Sunday, April 10, 2016

We are back in the saddle again!

It was our first full week since returning from our quick trip home. It was a busy week, especially given all that needed to be done to get caught up. You might recall that we were in the midst of zone conferences and car inspections when we left for Utah. Well, we were only halfway through these when we left. Our fellow office couple finished the inspections for us, but this didn’t include entering the findings from the inspections into the data base and making all the follow-up phone calls to help the missionaries arrange the needed repairs, tire and oil changes, and other requirements.
In addition I have a Chevrolet Colorado that I must get ready to sell. It requires a few repairs, most of which are now done, so in this coming week I need to arrange to have it detailed and then, once everything is done, it will be priced and sold. No, I don’t set the price but do have some input. Each week I receive a couple of calls from people who are interested in buying a mission car, and several are interested in the truck so we will see, once it is priced, who is still interested. As for the truck, it is in great shape and I wouldn’t mind having it myself but that would be wrong so I’m not even thinking about it. I’ll include a picture so you can see for yourself. 

I also received a call from Nissan that we will soon have a few more Rogues to plug into the fleet. I will then take some aging Chevy Cruzes and Subaru Imprezas out of the fleet. Cars are taken out of the fleet before they get too many miles (kilometers in our case) on them to be attractive to potential buyers. I have a list of about 15 people who call almost weekly wondering if we have a car for sale. Many of those who call are people who have previously purchased a mission car. My sister, Ann, who is serving in the New York New York North Mission recently purchased one of the cars from their fleet and will drive this home when she returns. She ended up needing a car when her companion, who had brought her own car, finished her mission and returned home. Anyway, the point I am making is that the cars have been well maintained, are sold before they become high mileage cars, and are fixed up and detailed before they are sold. People who are aware of mission car sales policies feel these cars are real bargains.

The most challenging thing about my job is the difficulty finishing a given task before a call takes me in a different direction, and before I can get back to the first task there is another call and another direction, and so my day goes. The formula goes like this:        90 cars X two young missionaries /car = a busy day. I mention this because it took me three days to successfully enter all the inspection findings, but the task is now done.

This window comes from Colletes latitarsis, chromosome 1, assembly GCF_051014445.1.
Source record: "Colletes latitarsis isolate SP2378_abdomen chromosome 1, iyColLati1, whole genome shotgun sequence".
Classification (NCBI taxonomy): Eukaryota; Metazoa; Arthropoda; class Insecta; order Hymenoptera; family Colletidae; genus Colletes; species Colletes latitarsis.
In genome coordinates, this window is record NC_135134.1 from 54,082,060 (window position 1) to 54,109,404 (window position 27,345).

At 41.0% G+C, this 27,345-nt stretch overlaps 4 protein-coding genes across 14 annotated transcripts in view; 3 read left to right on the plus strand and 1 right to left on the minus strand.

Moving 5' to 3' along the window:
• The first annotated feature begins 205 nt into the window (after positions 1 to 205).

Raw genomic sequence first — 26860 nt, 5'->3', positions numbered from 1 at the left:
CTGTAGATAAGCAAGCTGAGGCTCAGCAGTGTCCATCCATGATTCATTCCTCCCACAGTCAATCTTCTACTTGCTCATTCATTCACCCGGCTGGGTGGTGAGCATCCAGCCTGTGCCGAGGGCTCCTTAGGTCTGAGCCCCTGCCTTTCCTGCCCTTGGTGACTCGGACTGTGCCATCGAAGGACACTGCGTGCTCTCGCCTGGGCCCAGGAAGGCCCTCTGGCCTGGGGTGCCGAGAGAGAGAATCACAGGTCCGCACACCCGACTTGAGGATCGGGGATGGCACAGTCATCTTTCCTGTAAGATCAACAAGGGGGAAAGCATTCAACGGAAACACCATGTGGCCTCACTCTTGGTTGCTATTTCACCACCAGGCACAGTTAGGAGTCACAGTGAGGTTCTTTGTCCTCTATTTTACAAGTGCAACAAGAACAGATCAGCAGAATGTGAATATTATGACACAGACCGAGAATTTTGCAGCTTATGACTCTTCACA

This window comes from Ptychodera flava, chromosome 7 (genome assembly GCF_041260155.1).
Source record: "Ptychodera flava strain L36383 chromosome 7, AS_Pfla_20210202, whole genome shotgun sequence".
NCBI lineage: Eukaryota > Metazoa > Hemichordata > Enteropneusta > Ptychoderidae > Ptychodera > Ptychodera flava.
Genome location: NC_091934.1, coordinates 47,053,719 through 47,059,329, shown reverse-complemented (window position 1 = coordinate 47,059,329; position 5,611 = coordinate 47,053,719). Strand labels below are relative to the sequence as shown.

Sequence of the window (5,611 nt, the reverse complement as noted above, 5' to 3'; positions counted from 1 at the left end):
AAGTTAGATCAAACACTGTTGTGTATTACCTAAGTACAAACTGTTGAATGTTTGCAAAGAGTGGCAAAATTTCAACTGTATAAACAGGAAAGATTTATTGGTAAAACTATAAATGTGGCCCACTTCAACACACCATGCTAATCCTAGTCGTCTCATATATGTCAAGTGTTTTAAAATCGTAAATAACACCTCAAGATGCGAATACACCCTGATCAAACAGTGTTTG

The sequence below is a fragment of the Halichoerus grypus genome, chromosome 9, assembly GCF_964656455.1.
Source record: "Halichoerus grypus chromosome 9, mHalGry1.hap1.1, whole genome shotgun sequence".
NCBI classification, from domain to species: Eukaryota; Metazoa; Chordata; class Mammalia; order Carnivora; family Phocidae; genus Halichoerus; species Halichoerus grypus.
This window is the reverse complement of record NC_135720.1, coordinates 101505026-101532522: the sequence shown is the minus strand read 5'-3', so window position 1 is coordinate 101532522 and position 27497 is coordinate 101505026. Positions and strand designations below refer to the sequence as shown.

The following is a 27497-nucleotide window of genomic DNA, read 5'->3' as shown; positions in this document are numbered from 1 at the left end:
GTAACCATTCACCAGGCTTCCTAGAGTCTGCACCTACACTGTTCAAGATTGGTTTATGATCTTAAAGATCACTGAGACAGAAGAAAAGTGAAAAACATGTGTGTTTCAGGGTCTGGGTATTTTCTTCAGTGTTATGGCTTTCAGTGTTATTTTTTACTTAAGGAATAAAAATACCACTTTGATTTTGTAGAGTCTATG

I should also mention another thing which took quite a bit of time this past week. In the mission I also serve as an MMA, Mission Medical Advisor. Before I tell you of why I am mentioning this, first some background; the person who has the responsibility for overseeing missionary medical issues in each mission is the mission president’s wife (MPW). When the Elders or Sisters have a medical (or emotional issue), they first call her. Where there is an obvious need for immediate attention she calls a physician or clinic from a list we have and she arranges for immediate care. For colds, back pain, sprains and strains, and other more minor things, she calls an MMA to assist her in determining the best course of action. For the part of the mission around Calgary, this is me. MMAs do not provide treatment but advise the MPW, and this is often best done by seeing the missionary and providing an assessment. I then advise the Sister Miles and make an entry in the missionary’s electronic medical file. Now back to what I was about to say, - this past week there was an usual flurry of sprains, strains, and the like which needed to be seen so this managed to take some time out of my busy week as well. Lest this may sound like I am complaining, I am not. I do like to keep my assessment skills up and it gives me a wonderful opportunity to get to know the missionaries I serve even better.

We are preparing for the visit of Elders Christofferson and Martino, which happens on Saturday, the 16th. It isn’t often we get to meet with a member of the Quorum of Twelve Apostles and one of the Seventies. All of the Elders and Sisters will be coming to Calgary for this event. This is a real treat, and it presents a unique opportunity to have most of the cars in the mission in one location. The unique opportunity is this; we were able to arrange for a man to come to the north mission Zone Conferences and, while we did our car inspections, he made the rounds and fixed the rock chips in the windshields. Now we will have the opportunity for the remaining cars from the south mission to have the same treatment.

Speaking of rock chips, at that last car inspection which we did just prior to leaving for Utah, we had the window guy also fix a ding in our windshield and we were good to go, except – on our return trip to Canada, just before crossing the border, we picked up another ding and it is bigger than the first.

Thank you for the many emails and FaceTime wishes surrounding my recent birthday. It was a good birthday even though we were traveling back to Canada on the actual day. I also received some nice gifts as well. I will include a picture Kathy took of me in my new tie, which I received from my daughter, Tana. It is a great tie.


I bear testimony of the reality of a loving Heavenly Father and of His Son Jesus Christ, whom we gratefully serve.  

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